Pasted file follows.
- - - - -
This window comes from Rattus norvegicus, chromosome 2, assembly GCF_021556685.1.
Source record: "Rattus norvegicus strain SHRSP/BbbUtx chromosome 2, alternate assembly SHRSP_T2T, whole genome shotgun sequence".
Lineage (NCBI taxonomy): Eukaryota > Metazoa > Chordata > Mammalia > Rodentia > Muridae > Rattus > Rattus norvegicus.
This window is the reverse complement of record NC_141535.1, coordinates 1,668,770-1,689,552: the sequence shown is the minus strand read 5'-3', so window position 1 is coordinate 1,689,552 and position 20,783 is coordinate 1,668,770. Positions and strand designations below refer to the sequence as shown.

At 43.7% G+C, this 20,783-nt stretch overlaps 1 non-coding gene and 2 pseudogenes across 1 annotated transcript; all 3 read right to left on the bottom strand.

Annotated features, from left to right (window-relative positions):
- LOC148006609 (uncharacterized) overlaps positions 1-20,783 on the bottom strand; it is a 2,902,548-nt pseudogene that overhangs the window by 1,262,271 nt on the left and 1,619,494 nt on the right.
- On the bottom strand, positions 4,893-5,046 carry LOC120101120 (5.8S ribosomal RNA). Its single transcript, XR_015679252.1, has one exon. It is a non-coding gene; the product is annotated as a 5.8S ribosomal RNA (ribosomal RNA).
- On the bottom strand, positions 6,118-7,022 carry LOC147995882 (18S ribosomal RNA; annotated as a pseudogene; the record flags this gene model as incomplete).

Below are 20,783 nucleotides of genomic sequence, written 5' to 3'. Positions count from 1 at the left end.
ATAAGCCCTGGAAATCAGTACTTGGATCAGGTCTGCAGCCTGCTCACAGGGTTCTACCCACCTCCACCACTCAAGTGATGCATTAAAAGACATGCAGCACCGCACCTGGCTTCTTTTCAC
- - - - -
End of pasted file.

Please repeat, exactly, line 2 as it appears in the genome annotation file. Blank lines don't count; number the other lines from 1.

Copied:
Source record: "Rattus norvegicus strain SHRSP/BbbUtx chromosome 2, alternate assembly SHRSP_T2T, whole genome shotgun sequence".